The Other Facebook Facial Recognition Problem
As I’m sure you are aware, your friends at Facebook rolled out a new “feature” in the last few days that has privacy experts more than a little concerned. Supposedly the new facial recognition software they have deployed will recognize your face when friends post pictures of you (and vice versa) so that all your other friends can see who you’ve been hanging out with.
Privacy experts were surprised (I don’t know why…Facebook has a history of being oblivious to privacy concerns) when the new software was automatically implemented as a “default on” option. In other words, if you didn’t want Facebook to do this for you (or to you), you have to go into your profile settings to turn it off. Apparently, the new feature has European regulators so annoyed that they are investigating (seriously, do these people ever get around to taking action other than “investigating?).
Today I noticed an article published by PCWorld, where the authors actually investigated the facial recognition feature to see how good it is. And, guess what: the facial recognition software doesn’t work so well. The author’s conclusion: stop worrying about your privacy…the feature doesn’t work well enough to warrant concern.
Hmm. The feature doesn’t work. Facebook really doesn’t do a good job of identifying my face on a friend's picture. Excuse me if I don’t breathe a sigh of relief. Let me explain why:
Apparently it works sometimes…and that’s what concerns me. What if it identifies me as a face in a photo and that face doesn’t belong to me? I’m far less concerned that the feature identifies me in things I’m involved with; I’m much more concerned with the potential for false positives!
If you and one of your Facebook friends look somewhat alike, the feature can identify you as being involved in lots of things you didn’t do. No, really, that isn’t me dressed in a bedsheet helping those people load a cow in the back of a van (though it sounds like an interesting evening). No, that wasn’t me drinking beer at the racetrack on the day I called in sick to work. No, that wasn’t me at that party making out with that woman who isn’t my wife. And so on.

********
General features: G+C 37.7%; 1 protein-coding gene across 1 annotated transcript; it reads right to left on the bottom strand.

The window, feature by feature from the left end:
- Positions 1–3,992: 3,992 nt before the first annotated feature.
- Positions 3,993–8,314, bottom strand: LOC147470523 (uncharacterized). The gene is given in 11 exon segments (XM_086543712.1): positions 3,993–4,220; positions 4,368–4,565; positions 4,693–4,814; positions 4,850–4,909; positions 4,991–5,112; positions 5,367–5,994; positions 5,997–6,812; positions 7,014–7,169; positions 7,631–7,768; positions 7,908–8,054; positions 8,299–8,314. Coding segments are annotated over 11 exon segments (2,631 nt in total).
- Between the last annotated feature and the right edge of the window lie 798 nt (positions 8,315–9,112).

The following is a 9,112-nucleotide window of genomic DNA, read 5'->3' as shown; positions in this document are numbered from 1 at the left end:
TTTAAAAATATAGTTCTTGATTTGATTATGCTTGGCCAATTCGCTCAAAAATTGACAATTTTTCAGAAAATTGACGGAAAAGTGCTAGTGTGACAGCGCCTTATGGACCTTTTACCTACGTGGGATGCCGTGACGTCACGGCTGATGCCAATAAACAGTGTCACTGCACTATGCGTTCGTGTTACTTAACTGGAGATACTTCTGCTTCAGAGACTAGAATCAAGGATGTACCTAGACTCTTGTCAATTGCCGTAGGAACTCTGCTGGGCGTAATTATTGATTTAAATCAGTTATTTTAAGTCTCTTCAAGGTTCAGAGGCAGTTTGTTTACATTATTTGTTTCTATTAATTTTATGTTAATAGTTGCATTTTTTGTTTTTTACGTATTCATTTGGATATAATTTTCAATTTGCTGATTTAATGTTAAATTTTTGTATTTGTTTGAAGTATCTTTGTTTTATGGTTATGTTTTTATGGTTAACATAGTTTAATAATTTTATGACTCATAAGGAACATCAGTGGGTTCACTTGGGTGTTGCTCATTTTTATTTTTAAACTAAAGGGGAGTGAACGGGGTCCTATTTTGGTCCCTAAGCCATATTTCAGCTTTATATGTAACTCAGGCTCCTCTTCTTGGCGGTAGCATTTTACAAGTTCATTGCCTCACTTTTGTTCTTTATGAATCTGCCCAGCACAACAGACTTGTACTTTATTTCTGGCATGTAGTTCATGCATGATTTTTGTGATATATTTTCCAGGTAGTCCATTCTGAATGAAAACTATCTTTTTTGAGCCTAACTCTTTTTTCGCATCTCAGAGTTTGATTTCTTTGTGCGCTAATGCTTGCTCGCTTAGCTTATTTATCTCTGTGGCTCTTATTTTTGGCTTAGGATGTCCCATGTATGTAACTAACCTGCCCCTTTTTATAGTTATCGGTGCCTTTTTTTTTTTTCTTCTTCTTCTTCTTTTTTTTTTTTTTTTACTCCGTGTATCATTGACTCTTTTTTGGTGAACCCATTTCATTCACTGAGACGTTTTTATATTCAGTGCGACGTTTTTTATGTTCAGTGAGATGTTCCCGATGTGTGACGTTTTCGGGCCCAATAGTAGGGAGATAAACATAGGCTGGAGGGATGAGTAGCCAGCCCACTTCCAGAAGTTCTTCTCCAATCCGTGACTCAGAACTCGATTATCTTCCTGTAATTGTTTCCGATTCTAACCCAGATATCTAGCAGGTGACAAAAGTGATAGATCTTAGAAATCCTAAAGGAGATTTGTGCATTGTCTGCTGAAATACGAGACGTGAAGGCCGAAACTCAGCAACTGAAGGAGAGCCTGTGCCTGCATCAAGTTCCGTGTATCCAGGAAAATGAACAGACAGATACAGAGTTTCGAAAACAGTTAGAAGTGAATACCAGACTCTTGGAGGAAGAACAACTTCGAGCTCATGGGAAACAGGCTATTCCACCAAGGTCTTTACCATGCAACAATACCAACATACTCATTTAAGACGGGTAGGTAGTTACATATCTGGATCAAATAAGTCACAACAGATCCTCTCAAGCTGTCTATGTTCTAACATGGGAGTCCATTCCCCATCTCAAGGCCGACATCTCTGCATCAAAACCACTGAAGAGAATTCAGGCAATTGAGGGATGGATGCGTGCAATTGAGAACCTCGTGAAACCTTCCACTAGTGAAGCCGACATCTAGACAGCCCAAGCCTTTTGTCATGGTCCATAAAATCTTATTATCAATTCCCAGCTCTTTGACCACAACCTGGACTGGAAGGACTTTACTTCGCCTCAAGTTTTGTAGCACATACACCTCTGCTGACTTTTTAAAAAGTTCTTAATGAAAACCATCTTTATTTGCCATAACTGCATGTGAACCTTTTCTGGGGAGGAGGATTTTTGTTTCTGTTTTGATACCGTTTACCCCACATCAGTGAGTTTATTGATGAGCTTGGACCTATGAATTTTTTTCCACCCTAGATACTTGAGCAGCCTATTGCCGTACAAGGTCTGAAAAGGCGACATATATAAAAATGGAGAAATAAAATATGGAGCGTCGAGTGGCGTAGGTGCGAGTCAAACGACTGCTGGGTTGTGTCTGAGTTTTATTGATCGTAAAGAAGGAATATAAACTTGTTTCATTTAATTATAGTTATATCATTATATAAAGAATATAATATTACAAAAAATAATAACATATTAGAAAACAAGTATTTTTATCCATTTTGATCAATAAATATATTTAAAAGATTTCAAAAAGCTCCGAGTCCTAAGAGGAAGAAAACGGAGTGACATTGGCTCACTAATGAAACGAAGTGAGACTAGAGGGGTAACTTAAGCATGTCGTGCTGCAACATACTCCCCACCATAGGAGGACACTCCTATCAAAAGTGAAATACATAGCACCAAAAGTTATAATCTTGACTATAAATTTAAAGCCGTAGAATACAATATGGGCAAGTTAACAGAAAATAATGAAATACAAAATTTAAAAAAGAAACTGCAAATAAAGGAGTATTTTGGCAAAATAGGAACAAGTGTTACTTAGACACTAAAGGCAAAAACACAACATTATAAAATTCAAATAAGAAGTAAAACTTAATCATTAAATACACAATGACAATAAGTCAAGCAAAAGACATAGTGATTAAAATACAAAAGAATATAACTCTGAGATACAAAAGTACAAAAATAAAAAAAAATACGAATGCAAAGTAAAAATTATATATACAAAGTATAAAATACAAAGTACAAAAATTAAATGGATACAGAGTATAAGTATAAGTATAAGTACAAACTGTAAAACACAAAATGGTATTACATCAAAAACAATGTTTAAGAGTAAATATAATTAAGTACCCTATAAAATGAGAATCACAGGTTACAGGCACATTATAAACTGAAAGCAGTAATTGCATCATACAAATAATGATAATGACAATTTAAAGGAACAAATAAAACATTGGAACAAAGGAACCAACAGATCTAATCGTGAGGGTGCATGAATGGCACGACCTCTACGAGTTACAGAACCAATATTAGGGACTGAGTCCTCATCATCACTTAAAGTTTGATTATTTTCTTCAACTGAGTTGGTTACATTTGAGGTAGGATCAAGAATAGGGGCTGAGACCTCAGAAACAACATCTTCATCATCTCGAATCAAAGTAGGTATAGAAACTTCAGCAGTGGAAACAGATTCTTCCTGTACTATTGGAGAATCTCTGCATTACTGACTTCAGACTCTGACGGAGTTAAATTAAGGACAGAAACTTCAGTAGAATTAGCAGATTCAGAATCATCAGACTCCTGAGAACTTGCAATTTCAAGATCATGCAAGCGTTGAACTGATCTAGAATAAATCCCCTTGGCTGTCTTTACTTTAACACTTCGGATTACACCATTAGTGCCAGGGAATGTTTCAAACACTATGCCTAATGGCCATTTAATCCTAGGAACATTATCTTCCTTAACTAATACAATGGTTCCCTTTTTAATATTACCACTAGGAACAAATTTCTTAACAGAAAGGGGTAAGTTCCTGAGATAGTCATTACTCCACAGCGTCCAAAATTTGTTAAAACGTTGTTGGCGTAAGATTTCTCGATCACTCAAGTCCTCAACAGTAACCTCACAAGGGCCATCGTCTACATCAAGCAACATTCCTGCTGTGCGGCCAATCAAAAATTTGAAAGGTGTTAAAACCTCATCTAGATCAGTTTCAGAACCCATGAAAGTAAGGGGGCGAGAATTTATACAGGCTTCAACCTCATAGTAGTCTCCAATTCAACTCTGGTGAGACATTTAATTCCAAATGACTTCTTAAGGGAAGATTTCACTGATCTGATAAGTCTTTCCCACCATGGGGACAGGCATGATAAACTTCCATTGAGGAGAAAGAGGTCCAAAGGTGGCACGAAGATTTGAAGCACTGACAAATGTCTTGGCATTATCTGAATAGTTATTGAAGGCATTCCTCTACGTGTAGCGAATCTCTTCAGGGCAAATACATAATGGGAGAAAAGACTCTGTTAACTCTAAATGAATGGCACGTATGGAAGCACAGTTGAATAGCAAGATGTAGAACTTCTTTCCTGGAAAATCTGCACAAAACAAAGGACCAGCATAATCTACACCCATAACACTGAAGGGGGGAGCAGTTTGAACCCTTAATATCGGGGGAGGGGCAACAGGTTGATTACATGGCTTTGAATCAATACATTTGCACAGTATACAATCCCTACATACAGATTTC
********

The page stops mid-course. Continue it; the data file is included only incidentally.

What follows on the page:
Even if the facial recognition software worked perfectly so that there were never any false positives, what’s to keep a vindictive acquaintance from pasting my face onto an incriminating photo and posting it? (This is why, just to be on the safe side, I always buy treats for the Creative Services team at work: they know how to use Photoshop.)
Facebook seems to have some interesting ideas about how “privacy” should work. It remains to be seen if this will be the wake-up call they seem to so desperately need to be more privacy conscious, or if it turns out to be just one more kerfuffle over an ill-timed and badly implemented feature.
And seriously people: if you work with creative professionals that use Photoshop for a living…buy them cookies or candy once in a while.
Dave Higgins has been a student of systems development and improvement methods since 1975. Together with Ken Orr and the late Jean-Dominique Warnier, Dave was one of the principal architects of the Data Structured Software Development (DSSD) methodology--more widely known as the Warnier/Orr approach--that was widely used in the late 1970's and early 1980's. In his capacity as a software ...
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